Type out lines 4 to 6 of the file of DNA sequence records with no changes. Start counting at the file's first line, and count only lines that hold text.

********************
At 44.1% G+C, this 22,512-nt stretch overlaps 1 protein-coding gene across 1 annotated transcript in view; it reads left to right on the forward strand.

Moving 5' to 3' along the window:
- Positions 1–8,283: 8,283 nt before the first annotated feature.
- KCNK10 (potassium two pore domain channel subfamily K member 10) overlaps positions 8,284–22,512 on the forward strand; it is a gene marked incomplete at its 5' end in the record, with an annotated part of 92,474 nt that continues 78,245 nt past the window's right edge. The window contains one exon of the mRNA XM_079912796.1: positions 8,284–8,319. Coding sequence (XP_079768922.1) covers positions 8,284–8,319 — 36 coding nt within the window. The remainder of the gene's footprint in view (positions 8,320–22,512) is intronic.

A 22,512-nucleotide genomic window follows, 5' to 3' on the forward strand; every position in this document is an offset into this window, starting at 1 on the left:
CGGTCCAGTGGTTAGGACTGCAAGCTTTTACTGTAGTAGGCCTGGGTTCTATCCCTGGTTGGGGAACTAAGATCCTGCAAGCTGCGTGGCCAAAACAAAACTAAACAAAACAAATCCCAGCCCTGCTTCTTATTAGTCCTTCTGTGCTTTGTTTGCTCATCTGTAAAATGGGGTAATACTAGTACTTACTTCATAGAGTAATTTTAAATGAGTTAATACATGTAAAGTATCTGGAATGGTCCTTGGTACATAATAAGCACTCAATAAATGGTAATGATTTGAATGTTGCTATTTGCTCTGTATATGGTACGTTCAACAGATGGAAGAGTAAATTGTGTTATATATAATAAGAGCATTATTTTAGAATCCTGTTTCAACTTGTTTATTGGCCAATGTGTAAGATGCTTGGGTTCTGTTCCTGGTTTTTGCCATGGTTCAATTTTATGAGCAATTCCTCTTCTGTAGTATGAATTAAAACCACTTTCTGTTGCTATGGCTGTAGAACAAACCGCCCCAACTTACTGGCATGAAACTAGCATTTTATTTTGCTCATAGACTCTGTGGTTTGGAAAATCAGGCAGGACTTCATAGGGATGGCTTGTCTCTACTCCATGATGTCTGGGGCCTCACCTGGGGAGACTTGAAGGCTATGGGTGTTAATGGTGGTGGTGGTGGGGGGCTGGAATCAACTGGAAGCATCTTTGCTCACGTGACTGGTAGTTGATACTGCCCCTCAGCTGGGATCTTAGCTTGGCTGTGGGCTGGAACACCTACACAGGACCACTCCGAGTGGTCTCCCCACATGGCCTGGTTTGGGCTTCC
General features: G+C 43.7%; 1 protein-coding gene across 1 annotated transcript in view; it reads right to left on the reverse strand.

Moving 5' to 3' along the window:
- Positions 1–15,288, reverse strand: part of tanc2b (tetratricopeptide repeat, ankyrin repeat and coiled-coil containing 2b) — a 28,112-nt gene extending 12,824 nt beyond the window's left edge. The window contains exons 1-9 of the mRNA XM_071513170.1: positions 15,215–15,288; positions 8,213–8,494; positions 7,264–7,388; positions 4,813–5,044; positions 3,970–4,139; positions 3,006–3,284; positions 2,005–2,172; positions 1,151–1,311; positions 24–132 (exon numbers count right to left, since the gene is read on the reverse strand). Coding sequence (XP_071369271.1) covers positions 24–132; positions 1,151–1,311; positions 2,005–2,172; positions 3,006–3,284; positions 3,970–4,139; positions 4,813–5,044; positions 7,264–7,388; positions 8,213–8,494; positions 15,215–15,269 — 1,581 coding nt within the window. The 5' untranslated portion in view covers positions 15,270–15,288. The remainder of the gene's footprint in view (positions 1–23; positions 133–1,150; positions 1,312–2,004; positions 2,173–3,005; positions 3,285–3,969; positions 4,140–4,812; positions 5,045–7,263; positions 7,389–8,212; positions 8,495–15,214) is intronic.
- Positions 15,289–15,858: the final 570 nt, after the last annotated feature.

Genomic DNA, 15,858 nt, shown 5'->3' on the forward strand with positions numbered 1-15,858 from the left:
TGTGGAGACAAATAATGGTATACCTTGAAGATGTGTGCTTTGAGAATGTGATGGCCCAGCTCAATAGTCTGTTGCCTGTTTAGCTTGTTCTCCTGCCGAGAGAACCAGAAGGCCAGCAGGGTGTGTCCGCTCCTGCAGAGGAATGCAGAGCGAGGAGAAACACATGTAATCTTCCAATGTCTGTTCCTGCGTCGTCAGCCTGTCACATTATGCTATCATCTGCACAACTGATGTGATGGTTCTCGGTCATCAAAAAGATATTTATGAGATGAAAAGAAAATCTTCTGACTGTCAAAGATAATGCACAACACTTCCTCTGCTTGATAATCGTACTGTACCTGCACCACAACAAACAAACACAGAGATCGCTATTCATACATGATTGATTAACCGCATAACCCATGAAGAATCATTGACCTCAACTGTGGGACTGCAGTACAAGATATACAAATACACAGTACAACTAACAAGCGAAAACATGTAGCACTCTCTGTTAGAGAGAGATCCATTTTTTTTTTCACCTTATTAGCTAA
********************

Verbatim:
- KCNK10 (potassium two pore domain channel subfamily K member 10) overlaps positions 8,284–22,512 on the forward strand; it is a gene marked incomplete at its 5' end in the record, with an annotated part of 92,474 nt that continues 78,245 nt past the window's right edge. The window contains one exon of the mRNA XM_079912796.1: positions 8,284–8,319. Coding sequence (XP_079768922.1) covers positions 8,284–8,319 — 36 coding nt within the window. The remainder of the gene's footprint in view (positions 8,320–22,512) is intronic.

A 22,512-nucleotide genomic window follows, 5' to 3' on the forward strand; every position in this document is an offset into this window, starting at 1 on the left:
CGGTCCAGTGGTTAGGACTGCAAGCTTTTACTGTAGTAGGCCTGGGTTCTATCCCTGGTTGGGGAACTAAGATCCTGCAAGCTGCGTGGCCAAAACAAAACTAAACAAAACAAATCCCAGCCCTGCTTCTTATTAGTCCTTCTGTGCTTTGTTTGCTCATCTGTAAAATGGGGTAATACTAGTACTTACTTCATAGAGTAATTTTAAATGAGTTAATACATGTAAAGTATCTGGAATGGTCCTTGGTACATAATAAGCACTCAATAAATGGTAATGATTTGAATGTTGCTATTTGCTCTGTATATGGTACGTTCAACAGATGGAAGAGTAAATTGTGTTATATATAATAAGAGCATTATTTTAGAATCCTGTTTCAACTTGTTTATTGGCCAATGTGTAAGATGCTTGGGTTCTGTTCCTGGTTTTTGCCATGGTTCAATTTTATGAGCAATTCCTCTTCTGTAGTATGAATTAAAACCACTTTCTGTTGCTATGGCTGTAGAACAAACCGCCCCAACTTACTGGCATGAAACTAGCATTTTATTTTGCTCATAGACTCTGTGGTTTGGAAAATCAGGCAGGACTTCATAGGGATGGCTTGTCTCTACTCCATGATGTCTGGGGCCTCACCTGGGGAGACTTGAAGGCTATGGGTGTTAATGGTGGTGGTGGTGGGGGGCTGGAATCAACTGGAAGCATCTTTGCTCACGTGACTGGTAGTTGATACTGCCCCTCAGCTGGGATCTTAGCTTGGCTGTGGGCTGGAACACCTACACAGGACCACTCCGAGTGGTCTCCCCACATGGCCTGGTTTGGGCTTCC